By definition, a biomarker needs to be simple to measure, widely available, and associated with the disease process, with ease of serial measurements. Serum vitD level fulfils those criteria, which makes it a very plausible candidate for such a role. This highly contrasts with most published work, which typically report prognostic indicators that may be cumbersome to implement. In particular, their determination requires performing repeated invasive, resource-intensive colonoscopies, evaluating on-treatment time points, analysing mucosal mRNA expression of distinct gene panels, or applying advanced technologies, all of which are largely impractical for ‘real-world’ clinical use.5–7 An added value of serum vitD level as a biomarker is that its deficits can be easily corrected. Nevertheless, the study by Gubatan does not address the important question of whether exogenous replacement of vitD may directly augment the potential response to vedolizumab. An alternative possibility is that low serum vitD content is a surrogate marker for underlying, disease-associated processes that should be corrected to maximise the potential for a therapeutic efficacy of vedolizumab.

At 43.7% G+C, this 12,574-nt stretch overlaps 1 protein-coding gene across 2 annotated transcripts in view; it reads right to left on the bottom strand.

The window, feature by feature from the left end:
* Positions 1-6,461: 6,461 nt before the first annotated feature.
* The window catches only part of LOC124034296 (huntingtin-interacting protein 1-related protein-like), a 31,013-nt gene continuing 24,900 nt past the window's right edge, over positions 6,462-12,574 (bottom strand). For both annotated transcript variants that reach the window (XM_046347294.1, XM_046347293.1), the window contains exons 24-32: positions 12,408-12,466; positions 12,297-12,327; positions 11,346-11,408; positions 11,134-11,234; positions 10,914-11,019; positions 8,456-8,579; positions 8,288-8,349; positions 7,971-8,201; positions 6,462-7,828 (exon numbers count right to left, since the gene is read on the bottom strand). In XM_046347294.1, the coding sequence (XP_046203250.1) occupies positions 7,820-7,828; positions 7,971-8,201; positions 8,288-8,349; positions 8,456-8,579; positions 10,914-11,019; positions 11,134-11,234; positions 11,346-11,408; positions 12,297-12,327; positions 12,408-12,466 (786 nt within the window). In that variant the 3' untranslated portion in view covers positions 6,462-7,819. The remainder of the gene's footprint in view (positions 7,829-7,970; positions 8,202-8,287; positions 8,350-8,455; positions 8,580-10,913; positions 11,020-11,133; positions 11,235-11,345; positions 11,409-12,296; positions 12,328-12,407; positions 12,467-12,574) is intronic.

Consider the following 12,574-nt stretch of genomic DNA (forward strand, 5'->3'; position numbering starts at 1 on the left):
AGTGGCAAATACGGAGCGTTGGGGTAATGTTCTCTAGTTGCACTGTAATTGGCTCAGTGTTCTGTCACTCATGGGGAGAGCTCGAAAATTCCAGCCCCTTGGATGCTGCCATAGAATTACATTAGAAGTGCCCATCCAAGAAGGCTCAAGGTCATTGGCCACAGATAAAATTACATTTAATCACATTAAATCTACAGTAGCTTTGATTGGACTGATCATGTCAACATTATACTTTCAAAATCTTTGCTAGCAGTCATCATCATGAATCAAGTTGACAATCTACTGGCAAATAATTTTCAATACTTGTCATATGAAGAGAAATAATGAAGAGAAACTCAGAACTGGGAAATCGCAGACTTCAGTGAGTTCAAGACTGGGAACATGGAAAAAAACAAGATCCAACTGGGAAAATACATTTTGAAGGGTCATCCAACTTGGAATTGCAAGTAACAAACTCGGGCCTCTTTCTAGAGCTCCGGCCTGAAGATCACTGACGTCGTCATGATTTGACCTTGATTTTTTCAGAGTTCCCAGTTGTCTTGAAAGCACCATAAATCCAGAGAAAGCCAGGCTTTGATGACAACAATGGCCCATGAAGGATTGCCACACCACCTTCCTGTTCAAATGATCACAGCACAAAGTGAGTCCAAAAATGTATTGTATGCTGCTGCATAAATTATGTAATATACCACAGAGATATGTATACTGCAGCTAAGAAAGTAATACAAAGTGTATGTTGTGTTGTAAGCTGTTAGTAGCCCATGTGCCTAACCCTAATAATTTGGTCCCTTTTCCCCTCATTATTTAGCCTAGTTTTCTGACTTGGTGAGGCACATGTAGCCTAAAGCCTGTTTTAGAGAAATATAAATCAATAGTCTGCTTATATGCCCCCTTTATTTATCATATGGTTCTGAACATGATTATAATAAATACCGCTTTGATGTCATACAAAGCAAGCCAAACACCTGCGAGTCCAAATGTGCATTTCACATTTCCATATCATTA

The present study additionally provides a pathophysiological rationale in support the of the use of vitD as a biomarker for vedolizumab response, through the modification of α4β7 expression by leukocytes. In particular, the authors demonstrate an inverse correlation between serum levels of 25[OH]D and expression of α4β7 by intestinal and peripheral blood immunocytes. Furthermore, mucosal expression of vitD receptor [VDR] gene correlated negatively, whereas the VitD inactivating enzyme CYP24A1 gene correlated positively, with the expression of integrin subunits α4[ITGA4] and β7[ITGB7]. Taken together, these findings indicate that higher vitD serum concentration may decrease the expression of α4β7 by immunocytes, thus rendering them less susceptible to the inhibitory effect of vedolizumab. These data are confirmatory of previous work showing that 1,25 D3 suppressed the expression of α4β7 and CCR9 on T cells and innate lymphoid cells and antagonised the effects of the major gut-homing molecule inducer, retinoic acid.8 Nevertheless, it should be noted that when several α4β7 leukocyte subsets were separately analysed via mass cytometry, serum levels of 25[OH]D correlated with changes in integrin expression in B cells, NK cells, and monocytes, but not T cells. These current findings are in line with studies showing that responders to vedolizumab demonstrate discrete changes in innate immune cells and B lymphocytes, rather than CD4+ T cells.6,7 Thus, a paradigm shift may be taking place on our understanding of the mode of action of anti-integrin strategies, with less of an emphasis on T cell-centred biology and towards a greater emphasis of their effects on innate immune pathways and B cell biology. Given the almost universal tissue and cellular expression of VDR, the aforementioned populations are amenable to the effects of vitD and their function potentially modifiable by its deficiency. Finally, an interesting perspective may involve indirect effects of vitD via microbiota alterations, which may then affect responses to vedolizumab, as already alluded to by previous work.